Mobile Phone Internet Browsing

The popularity of mobile browsing varies between countries. In South Korea and Japan, the mobile browser is widely used for mobile specific services. In Europe, the popularity of WAP services is increasing all the time, but they still are not in everyman's use. In the U.S., mobile phones are not used for browsing, but people access the full Web with PDA browsers.

The mobile browsing usability consists of several layers but the user cannot distinguish which layer causes a usability problem. For the end user, mobile browsing is a holistic experience, and all layers should work seamlessly in order to be usable.

Designing a mobile browser for a small screen and with limited input mechanisms is a challenging task.

Because most devices are used in various countries, it is important to understand the different mobile browsing cultures and the earlier mobile browsing experience of different target user groups.

When designing services for mobile use, one needs to know which content is relevant to be used on the move, and the principles for a good site structure and user interface. Both content and browser developers should understand the nature of mobile context and user needs in mobile situation. They should also be able to test their product in a mobile context, which is much more laborious than doing it in the lab. It is important to realize which features can be tested in the lab, and which in the mobile context. Services optimized for mobile use require content developers to identify the services that people would use on handheld devices while on the move. The reason for using the Web is simply that people know Web addresses that they use on the PC, but do not know the addresses of corresponding mobile sites. Special information visualization methods are needed when showing large Web pages on small screens to solve the keyhole view problem. The current state of the art Web browsers on mobile phones use a special narrow layout as the default viewing mode.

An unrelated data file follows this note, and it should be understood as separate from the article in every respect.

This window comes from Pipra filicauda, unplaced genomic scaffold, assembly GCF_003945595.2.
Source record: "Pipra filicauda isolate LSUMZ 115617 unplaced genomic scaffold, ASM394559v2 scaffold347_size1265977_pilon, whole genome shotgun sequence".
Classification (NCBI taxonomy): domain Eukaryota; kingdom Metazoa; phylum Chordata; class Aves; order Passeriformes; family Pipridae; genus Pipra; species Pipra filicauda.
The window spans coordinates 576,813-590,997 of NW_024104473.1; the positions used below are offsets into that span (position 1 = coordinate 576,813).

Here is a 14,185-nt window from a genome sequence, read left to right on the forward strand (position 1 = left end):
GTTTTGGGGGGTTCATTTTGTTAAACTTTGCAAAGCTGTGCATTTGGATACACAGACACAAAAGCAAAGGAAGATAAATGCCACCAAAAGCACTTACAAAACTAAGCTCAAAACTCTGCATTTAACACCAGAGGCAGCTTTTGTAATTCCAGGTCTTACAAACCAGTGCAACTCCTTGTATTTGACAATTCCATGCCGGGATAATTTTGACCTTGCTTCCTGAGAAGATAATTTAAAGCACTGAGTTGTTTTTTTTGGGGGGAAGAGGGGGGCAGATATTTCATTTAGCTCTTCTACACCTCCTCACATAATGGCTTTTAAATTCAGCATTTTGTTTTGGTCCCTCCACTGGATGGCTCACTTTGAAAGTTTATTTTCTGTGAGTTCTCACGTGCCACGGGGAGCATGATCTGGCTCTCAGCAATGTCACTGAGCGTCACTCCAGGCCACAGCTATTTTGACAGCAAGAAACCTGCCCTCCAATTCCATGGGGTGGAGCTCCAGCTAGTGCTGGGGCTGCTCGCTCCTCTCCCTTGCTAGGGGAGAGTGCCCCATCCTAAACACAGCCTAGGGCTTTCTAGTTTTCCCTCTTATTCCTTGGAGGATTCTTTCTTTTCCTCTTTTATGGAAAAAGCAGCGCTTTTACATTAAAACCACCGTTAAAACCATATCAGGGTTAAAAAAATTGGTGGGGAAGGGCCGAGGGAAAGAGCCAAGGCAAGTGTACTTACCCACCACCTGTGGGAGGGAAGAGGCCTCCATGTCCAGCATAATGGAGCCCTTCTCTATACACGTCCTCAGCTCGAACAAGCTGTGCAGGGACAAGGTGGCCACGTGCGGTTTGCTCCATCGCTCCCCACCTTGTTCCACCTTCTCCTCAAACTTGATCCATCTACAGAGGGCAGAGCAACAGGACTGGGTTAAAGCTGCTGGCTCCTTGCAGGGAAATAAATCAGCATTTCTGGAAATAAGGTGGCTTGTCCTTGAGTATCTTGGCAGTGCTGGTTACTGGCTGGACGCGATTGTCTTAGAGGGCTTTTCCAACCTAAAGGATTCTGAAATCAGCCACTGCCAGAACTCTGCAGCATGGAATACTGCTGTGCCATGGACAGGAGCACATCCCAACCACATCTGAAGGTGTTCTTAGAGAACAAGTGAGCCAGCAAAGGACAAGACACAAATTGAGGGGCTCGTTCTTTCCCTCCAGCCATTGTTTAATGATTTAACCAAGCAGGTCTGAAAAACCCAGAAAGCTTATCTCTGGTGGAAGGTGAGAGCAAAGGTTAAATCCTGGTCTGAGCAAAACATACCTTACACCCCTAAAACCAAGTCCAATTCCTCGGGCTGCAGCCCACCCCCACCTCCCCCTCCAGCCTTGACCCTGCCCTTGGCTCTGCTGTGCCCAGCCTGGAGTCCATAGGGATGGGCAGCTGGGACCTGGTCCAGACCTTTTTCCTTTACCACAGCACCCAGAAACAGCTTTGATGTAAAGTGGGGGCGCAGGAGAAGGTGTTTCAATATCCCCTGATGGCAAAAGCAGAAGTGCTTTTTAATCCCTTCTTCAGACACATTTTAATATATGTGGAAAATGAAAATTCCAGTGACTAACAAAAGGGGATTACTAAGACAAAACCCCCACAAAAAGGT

Also the order of the content in the narrow layout causes difficulties for end users. It is hard to foresee at which point of the long tube the wanted information is located, so one constantly needs to spot some keywords or items in the content on the screen while scrolling. This means the scrolling cannot be too fast.

Because of the severe usability problems of the narrow layout, the narrow layout browsers also provide a mode where the page is shown in the original designed layout, very similar to that on the PC. The original layout is not problem-free, as you can imagine. The worst problem is that reading wide text columns is all too laborious, if the user has to scroll back and forth each line.

It is clear that improvements and inventions are needed to make Web pages easily viewable on the small screens of mobile phones. Avoid large objects that need to be visible at one glance, avoid using small text in images and keep the pages light.